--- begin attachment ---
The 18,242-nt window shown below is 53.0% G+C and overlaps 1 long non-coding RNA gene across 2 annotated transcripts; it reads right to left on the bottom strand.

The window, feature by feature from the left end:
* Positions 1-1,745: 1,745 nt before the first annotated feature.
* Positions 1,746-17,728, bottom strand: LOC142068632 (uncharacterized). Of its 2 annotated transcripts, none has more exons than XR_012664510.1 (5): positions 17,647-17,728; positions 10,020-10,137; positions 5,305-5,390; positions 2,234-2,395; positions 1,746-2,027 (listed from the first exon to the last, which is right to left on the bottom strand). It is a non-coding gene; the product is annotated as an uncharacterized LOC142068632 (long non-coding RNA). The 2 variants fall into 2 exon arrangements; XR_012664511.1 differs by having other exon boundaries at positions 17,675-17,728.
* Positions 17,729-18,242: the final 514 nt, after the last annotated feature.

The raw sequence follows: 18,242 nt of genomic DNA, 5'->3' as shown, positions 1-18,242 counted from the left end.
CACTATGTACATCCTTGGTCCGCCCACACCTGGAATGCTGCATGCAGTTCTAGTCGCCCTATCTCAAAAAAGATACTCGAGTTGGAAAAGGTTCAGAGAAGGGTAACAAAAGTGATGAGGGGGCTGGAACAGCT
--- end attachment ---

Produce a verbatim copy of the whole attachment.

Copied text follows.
The 18,242-nt window shown below is 53.0% G+C and overlaps 1 long non-coding RNA gene across 2 annotated transcripts; it reads right to left on the bottom strand.

The window, feature by feature from the left end:
* Positions 1-1,745: 1,745 nt before the first annotated feature.
* Positions 1,746-17,728, bottom strand: LOC142068632 (uncharacterized). Of its 2 annotated transcripts, none has more exons than XR_012664510.1 (5): positions 17,647-17,728; positions 10,020-10,137; positions 5,305-5,390; positions 2,234-2,395; positions 1,746-2,027 (listed from the first exon to the last, which is right to left on the bottom strand). It is a non-coding gene; the product is annotated as an uncharacterized LOC142068632 (long non-coding RNA). The 2 variants fall into 2 exon arrangements; XR_012664511.1 differs by having other exon boundaries at positions 17,675-17,728.
* Positions 17,729-18,242: the final 514 nt, after the last annotated feature.

The raw sequence follows: 18,242 nt of genomic DNA, 5'->3' as shown, positions 1-18,242 counted from the left end.
CACTATGTACATCCTTGGTCCGCCCACACCTGGAATGCTGCATGCAGTTCTAGTCGCCCTATCTCAAAAAAGATACTCGAGTTGGAAAAGGTTCAGAGAAGGGTAACAAAAGTGATGAGGGGGCTGGAACAGCT